Last updated on 21 June 2023
Confirmation is about renewing one’s baptismal promises before receiving communion for the first time. In the early church, initiation consisted of immersion in water (Baptism), laying on of hands and anointing with chrism by the bishop (Confirmation), and finally joining the community for the first time at the Lord’s table (The Eucharist), all of which happened at the one ceremony.
Over time the sacraments were spread out and the age people received these three sacraments changed. In the early 1900s Pope Pius X lowered the age for first communion from around twelve, as it was then, to around seven years of age. However, Confirmation got left where it was, so the order of sacraments of initiation got switched around – from Baptism, then Confirmation, then Eucharist, to Baptism, then Eucharist (usually in Year 3), and finally Confirmation (usually in Year 6). This is still the custom within the Diocese of Wollongong.
Because it was no longer the sacrament which linked Baptism and First Communion, Confirmation gradually took on new meanings, including the ‘sacrament of adulthood’ and becoming ‘a soldier of Christ’. The new Rite of Confirmation, issued in 1971, put confirmation back where it belongs as the link between Baptism and First Communion. Confirmation is the sacrament which ‘seals’ or ‘reaffirms’ our baptism before we take the final step in becoming a full member of the Catholic Church – sharing in Holy Communion for the first time. In Wollongong Diocese, young people are invited to share at the table of the Lord in the Eucharist after receiving the sacrament of Confirmation as an ongoing affirmation of their beliefs.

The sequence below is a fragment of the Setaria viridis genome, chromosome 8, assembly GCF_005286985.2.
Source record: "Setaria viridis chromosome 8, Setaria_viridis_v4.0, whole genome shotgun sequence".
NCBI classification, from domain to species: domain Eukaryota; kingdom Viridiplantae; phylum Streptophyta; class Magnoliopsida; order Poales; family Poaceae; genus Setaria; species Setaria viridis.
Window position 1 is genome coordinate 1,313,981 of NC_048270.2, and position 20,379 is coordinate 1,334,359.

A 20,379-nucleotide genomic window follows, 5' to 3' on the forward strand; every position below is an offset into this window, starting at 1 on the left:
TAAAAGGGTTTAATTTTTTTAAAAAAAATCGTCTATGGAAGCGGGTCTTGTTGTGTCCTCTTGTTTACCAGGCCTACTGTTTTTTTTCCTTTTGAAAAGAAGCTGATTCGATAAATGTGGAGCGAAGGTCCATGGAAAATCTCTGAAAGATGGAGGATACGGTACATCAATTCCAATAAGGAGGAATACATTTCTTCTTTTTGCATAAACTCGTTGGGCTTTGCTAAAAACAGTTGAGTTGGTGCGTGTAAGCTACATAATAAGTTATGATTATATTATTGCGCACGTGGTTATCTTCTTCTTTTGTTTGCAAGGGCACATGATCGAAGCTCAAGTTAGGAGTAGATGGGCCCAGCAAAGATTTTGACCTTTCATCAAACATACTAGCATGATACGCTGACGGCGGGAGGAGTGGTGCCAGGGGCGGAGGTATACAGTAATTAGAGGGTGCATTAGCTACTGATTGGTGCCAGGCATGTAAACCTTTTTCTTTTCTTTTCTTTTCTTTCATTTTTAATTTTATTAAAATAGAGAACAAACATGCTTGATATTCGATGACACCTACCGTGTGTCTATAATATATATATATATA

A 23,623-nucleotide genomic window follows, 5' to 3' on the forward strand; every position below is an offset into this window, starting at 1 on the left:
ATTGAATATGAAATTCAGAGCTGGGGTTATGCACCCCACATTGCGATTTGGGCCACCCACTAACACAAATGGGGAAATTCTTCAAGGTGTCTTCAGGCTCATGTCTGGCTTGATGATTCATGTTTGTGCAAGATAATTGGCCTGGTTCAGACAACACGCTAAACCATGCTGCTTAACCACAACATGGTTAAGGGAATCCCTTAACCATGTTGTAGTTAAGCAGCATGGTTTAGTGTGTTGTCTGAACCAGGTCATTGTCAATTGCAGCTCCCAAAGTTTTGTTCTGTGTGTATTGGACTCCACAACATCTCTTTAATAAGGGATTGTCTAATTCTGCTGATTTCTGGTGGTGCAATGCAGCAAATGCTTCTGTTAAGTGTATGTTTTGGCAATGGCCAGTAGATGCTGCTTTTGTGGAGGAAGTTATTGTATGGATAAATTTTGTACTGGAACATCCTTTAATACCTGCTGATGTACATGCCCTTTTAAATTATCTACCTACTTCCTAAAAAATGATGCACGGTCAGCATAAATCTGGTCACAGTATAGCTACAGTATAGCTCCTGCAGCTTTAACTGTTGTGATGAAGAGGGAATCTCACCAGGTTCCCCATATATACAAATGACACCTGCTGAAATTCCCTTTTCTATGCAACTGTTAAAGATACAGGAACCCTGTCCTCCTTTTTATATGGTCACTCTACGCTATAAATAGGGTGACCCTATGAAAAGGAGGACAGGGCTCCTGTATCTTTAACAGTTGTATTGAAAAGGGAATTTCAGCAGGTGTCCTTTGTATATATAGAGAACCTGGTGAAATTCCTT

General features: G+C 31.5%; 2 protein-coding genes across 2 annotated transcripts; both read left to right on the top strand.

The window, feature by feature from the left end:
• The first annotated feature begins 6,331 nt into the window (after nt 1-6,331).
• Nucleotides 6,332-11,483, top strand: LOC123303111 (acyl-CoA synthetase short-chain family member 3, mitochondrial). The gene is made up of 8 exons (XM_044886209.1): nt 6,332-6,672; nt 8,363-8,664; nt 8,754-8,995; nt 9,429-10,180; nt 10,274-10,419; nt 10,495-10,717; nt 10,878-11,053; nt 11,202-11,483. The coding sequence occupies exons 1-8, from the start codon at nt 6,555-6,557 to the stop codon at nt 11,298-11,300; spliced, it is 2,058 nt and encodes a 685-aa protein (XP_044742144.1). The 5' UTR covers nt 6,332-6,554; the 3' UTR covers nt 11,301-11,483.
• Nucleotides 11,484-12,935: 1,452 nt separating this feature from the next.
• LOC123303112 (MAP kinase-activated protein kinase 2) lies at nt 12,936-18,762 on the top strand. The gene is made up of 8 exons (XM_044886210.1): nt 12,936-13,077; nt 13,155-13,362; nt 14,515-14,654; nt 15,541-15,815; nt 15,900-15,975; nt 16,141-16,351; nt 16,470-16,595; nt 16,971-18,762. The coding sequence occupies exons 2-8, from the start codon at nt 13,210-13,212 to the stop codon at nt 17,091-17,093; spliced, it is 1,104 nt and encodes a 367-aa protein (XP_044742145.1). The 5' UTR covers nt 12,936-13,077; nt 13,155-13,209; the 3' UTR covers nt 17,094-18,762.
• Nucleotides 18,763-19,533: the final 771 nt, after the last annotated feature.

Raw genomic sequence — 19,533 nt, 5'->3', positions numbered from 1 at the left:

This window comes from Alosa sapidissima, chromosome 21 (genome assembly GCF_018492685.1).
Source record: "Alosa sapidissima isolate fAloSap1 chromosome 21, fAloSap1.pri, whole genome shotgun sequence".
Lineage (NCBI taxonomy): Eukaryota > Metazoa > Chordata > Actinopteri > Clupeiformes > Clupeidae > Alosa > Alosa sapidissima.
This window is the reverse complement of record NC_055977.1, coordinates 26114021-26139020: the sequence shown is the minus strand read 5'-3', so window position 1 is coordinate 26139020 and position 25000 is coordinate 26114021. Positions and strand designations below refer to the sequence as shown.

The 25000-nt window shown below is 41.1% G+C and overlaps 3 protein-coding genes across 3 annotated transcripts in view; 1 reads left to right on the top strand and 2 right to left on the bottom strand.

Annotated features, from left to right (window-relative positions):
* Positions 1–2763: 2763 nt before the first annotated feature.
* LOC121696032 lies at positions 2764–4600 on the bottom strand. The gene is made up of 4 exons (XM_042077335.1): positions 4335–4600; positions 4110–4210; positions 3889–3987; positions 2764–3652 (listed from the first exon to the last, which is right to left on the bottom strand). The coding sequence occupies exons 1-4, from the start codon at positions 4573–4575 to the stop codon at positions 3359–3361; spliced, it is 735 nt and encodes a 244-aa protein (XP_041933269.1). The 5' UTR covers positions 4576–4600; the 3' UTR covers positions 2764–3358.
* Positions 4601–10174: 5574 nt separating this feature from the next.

The Liturgy of Confirmation sees the Bishop extend his hands over the whole group of candidates. Since the time of the Apostles this gesture has signified the gift of the Spirit. The Bishop invokes the outpouring of the Holy Spirit with a prayer.
The essential rite of the Sacrament follows. This is where the Sacrament of Confirmation is conferred through the anointing with chrism on the candidate’s forehead, which is done by the laying on of the hand and through the words “Be sealed with the Holy Spirit”. The sign of peace that concludes the rite of the Sacrament signifies and demonstrates ecclesial communion with the Bishop or Priest and with all the faithful.